River Wissey Lovell Fuller

"Runnin' on."

August 2004

Janet remembers childhood fun with sticky willy!!!

This morning our cat Toby came indoors plastered in what we used to call sweethearts when we were children, straight away he started to get the dratted things out of his very thick coat. In no time he was coughing and wheezing as the spikey things got stuck in his throat. We calmed the cat down and he coughed up a couple of the seeds. It was plain sailing after that and we picked all the remaining sweethearts out of the relieved Toby, none the worse for his upset, he restored his composure with a good wash and went for a sleep on the sofa.

All this set me thinking about what the seeds were called.I know when we lived in Scotland it was plentiful and our children soon joined in the game of throwing the tenacious things at each other, they called it "Sticky Willy", an appropriate name because it took me ages to make sure I'd picked every one out of the children's hair and clothes. From then on they were in charge of their own tidy up before they came indoors.

I could remember having just as much fun when I was a child, in a little gang we used to play in the fields all summer. At the edge of our estate there were the remains of a deserted brickyard, a wonderful playground for youngsters, even a river to play in. We would make dens with the discarded corrugated metal and anything useful that grew on the overgrown site. Some of us had sandwiches and these were shared out when our tummies started to rumble. We went home when we had worn ourselves out with games of cowboys and Indians and paddling in the river, the braver lads went skinny dipping, and scared the rest of us with threats if we told tales when we got home.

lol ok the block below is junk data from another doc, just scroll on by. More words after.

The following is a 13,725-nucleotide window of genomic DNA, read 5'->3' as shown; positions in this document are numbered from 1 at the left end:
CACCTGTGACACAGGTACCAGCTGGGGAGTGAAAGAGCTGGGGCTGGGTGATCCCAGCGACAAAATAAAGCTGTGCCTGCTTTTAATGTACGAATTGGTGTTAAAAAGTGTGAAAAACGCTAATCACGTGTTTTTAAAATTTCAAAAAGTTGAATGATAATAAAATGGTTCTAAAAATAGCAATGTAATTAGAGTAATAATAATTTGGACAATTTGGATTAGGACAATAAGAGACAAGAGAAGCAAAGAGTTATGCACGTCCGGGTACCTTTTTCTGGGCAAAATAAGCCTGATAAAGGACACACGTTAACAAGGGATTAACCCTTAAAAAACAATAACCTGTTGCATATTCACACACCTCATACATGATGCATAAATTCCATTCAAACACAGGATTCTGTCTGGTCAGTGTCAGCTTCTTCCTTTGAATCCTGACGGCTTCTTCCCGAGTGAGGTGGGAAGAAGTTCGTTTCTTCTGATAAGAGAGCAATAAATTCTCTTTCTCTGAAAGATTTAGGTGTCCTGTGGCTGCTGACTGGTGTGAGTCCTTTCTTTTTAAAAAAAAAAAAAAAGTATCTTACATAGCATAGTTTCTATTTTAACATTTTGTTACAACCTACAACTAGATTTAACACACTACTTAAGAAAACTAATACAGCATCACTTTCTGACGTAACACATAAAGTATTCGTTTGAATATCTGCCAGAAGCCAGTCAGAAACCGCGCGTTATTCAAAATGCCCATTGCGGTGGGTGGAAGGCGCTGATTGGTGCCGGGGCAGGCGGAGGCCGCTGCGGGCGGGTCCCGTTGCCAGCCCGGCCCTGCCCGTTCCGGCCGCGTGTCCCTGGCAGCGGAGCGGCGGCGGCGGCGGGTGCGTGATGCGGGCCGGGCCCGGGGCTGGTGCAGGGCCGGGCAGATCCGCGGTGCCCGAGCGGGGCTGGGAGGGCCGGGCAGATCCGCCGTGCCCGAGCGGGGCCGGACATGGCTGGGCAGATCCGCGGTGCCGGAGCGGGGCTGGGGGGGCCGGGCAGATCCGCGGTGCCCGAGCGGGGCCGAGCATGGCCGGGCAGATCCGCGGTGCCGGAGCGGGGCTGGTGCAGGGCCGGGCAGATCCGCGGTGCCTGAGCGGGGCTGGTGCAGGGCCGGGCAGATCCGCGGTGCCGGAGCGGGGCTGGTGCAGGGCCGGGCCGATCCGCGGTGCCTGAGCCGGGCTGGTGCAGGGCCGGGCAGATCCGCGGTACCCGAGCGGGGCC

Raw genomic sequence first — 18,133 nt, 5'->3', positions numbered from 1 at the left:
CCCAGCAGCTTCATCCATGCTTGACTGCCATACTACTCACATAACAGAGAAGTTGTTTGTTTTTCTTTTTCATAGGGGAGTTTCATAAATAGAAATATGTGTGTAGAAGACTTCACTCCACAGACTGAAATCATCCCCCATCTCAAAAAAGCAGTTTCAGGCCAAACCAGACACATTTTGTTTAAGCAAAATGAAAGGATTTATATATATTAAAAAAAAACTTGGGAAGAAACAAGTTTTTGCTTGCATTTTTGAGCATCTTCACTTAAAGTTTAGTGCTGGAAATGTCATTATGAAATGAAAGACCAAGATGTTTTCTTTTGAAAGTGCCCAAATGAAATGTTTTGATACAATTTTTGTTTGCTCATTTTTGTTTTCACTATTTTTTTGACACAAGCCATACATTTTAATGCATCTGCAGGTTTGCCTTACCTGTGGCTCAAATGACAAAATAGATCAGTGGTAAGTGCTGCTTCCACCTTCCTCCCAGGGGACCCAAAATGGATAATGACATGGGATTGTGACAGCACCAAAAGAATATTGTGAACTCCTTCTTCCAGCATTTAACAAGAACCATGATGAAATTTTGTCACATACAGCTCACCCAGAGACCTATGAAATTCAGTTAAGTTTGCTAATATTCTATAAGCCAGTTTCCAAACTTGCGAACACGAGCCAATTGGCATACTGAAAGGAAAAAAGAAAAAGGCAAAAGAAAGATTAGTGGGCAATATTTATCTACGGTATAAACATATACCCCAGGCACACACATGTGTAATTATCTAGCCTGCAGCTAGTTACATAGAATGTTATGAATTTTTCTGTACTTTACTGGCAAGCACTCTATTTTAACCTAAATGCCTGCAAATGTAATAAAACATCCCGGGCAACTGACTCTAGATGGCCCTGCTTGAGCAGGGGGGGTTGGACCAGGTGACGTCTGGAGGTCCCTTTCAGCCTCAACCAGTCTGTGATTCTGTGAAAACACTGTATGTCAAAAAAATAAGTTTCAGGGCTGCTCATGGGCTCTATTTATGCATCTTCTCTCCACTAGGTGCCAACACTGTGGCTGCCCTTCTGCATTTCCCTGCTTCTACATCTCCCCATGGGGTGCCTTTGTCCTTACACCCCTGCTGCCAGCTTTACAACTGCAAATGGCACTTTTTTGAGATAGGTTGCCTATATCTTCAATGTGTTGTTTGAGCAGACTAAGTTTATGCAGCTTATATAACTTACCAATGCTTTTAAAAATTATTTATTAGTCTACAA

I looked through our Reader's Digest Wild Flowers of Great Britain this morning and found out that Goosegrass is a favourite food of geese. The seeds used to be called "Cleavers" as it clung to clothing and hair. It is nice to know that children are still enjoying the more simple things of life. I believe there is a bit too much organised entertainment for youngsters now; it doesn't hurt them to use their imagination sometimes.

I try to think back and can't remember many days when wet weather kept us at home; I reckon our parents encouraged us to go out as much as we could, no T.V. to keep the children quiet in those days.

Looking out of the window now, I know that I'll get a very wet cat at the back door when get this article printed and ready to go round to our editor, time to get the cat's towel ready so that I can dry him before he makes damp patches around the room.

Janet Tilburn.

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